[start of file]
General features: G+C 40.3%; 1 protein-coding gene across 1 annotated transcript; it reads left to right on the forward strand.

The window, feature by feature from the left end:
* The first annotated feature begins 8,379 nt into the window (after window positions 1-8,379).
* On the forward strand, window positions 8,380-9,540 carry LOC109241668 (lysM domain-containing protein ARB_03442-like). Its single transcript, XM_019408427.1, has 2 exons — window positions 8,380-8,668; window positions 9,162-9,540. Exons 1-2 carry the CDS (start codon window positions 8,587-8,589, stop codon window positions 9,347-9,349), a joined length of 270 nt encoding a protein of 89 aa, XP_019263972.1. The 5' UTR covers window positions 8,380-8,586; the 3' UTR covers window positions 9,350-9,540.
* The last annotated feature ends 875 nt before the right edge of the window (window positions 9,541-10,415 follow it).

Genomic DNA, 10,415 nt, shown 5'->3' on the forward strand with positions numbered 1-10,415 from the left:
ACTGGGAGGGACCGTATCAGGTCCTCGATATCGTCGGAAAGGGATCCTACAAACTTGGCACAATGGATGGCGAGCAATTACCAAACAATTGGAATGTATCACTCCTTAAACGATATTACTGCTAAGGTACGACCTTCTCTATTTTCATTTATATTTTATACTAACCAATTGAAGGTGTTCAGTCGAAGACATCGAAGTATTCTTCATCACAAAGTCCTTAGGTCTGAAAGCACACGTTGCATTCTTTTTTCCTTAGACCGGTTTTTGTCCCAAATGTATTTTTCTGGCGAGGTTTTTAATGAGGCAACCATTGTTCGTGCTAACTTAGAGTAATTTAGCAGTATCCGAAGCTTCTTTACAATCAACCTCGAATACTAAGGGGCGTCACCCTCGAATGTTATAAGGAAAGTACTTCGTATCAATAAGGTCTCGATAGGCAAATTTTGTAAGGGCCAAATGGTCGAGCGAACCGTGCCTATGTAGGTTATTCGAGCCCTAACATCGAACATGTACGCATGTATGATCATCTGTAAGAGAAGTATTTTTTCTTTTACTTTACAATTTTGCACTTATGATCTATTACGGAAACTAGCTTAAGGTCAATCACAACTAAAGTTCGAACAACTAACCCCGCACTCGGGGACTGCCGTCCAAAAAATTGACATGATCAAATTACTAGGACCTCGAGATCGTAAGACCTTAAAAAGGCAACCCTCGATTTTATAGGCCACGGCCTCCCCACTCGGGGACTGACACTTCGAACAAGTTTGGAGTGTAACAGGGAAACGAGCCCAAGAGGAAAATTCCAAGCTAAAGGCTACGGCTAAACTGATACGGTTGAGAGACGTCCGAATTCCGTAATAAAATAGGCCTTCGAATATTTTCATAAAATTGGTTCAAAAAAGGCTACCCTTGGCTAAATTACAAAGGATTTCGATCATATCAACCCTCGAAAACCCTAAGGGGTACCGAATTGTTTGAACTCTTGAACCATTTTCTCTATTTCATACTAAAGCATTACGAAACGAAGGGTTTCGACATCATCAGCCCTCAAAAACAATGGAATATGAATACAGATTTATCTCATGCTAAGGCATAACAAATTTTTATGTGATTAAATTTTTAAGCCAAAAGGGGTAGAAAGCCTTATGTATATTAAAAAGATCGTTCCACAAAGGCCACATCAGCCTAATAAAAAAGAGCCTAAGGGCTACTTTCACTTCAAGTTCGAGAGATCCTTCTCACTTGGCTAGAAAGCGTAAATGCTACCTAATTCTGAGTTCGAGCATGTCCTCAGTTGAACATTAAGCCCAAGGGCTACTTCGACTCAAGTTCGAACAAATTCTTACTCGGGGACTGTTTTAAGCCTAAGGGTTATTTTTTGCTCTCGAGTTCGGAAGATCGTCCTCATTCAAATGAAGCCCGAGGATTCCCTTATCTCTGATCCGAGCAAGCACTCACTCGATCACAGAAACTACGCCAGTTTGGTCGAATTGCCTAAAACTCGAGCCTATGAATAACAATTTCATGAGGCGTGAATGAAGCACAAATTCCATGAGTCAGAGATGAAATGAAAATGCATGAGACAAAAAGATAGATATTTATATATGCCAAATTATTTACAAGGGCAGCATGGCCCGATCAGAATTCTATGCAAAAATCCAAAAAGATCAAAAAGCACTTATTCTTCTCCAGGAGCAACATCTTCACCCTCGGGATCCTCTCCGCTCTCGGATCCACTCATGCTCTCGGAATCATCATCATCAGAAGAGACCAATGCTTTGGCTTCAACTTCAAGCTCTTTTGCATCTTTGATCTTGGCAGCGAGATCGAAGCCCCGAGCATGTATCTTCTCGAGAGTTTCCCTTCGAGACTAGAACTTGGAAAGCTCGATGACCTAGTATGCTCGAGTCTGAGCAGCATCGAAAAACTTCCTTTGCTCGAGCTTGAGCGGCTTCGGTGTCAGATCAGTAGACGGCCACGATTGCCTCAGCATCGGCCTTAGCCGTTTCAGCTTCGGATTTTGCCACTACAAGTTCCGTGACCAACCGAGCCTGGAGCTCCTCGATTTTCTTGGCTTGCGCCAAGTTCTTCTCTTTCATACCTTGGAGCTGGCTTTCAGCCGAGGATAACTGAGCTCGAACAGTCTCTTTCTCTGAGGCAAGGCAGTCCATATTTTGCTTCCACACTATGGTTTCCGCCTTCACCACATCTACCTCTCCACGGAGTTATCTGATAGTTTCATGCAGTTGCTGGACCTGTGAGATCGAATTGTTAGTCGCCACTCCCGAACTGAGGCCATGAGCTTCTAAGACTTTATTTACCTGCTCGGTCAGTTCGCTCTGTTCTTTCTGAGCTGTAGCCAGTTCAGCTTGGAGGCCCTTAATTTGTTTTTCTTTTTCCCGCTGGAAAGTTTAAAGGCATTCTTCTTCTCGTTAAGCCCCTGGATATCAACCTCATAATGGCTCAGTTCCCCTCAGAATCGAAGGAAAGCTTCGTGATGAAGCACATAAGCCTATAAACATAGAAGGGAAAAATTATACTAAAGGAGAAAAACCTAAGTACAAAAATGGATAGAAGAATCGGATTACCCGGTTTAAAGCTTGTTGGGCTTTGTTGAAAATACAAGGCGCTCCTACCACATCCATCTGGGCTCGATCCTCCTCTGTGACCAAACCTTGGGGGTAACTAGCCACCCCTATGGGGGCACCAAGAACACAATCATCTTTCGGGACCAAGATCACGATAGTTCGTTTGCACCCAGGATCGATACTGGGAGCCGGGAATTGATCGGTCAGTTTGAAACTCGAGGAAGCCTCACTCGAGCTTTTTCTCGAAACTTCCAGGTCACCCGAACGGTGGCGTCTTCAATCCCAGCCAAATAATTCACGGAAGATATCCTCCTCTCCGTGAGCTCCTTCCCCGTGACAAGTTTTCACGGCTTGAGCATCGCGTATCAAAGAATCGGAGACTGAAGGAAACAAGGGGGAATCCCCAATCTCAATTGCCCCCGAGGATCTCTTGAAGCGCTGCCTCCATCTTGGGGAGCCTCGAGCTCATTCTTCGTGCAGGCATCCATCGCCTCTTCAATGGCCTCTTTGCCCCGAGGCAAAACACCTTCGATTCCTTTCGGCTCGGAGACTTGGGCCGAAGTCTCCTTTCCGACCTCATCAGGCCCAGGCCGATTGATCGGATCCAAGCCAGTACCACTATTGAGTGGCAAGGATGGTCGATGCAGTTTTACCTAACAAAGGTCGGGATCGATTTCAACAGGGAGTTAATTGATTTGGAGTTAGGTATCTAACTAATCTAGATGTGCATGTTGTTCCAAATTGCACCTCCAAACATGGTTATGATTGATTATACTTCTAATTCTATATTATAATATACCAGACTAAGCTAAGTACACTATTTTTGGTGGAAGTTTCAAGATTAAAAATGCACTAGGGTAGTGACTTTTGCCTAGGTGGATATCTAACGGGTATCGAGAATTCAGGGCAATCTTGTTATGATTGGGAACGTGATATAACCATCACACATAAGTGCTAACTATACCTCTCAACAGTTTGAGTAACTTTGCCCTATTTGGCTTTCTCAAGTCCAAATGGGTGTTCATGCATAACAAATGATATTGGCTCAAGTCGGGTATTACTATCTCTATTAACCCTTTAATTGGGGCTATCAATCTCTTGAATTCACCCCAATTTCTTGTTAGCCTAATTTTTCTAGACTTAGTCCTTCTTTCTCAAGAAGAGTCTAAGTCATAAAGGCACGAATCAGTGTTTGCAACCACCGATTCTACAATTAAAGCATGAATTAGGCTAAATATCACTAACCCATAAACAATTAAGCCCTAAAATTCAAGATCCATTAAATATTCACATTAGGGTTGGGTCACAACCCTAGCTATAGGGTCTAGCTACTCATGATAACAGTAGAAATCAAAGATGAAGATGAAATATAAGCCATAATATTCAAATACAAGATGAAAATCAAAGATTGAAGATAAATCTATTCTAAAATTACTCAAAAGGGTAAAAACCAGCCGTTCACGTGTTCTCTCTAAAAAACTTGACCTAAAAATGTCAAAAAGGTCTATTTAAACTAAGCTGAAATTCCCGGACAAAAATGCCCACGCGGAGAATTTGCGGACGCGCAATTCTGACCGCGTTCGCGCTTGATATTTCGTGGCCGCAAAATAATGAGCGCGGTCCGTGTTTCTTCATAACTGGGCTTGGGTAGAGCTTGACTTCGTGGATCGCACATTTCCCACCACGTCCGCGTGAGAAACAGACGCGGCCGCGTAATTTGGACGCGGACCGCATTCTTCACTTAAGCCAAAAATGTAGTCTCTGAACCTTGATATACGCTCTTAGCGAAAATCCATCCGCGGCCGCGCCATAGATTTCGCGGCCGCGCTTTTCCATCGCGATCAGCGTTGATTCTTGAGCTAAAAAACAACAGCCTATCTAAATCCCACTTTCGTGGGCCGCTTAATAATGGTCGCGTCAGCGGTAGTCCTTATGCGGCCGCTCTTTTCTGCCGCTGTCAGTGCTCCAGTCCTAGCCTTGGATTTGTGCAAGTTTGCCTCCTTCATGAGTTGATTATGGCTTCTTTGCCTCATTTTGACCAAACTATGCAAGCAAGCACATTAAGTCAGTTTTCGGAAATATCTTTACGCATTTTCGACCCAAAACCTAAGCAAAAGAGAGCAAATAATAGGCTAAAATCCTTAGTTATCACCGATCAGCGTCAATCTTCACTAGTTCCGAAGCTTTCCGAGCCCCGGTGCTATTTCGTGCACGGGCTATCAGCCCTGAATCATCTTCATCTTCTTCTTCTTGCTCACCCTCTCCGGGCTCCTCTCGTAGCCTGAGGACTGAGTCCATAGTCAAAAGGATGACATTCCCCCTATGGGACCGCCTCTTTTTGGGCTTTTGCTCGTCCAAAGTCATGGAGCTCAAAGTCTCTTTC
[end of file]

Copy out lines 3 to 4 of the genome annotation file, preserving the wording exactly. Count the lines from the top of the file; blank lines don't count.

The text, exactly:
* The first annotated feature begins 8,379 nt into the window (after window positions 1-8,379).
* On the forward strand, window positions 8,380-9,540 carry LOC109241668 (lysM domain-containing protein ARB_03442-like). Its single transcript, XM_019408427.1, has 2 exons — window positions 8,380-8,668; window positions 9,162-9,540. Exons 1-2 carry the CDS (start codon window positions 8,587-8,589, stop codon window positions 9,347-9,349), a joined length of 270 nt encoding a protein of 89 aa, XP_019263972.1. The 5' UTR covers window positions 8,380-8,586; the 3' UTR covers window positions 9,350-9,540.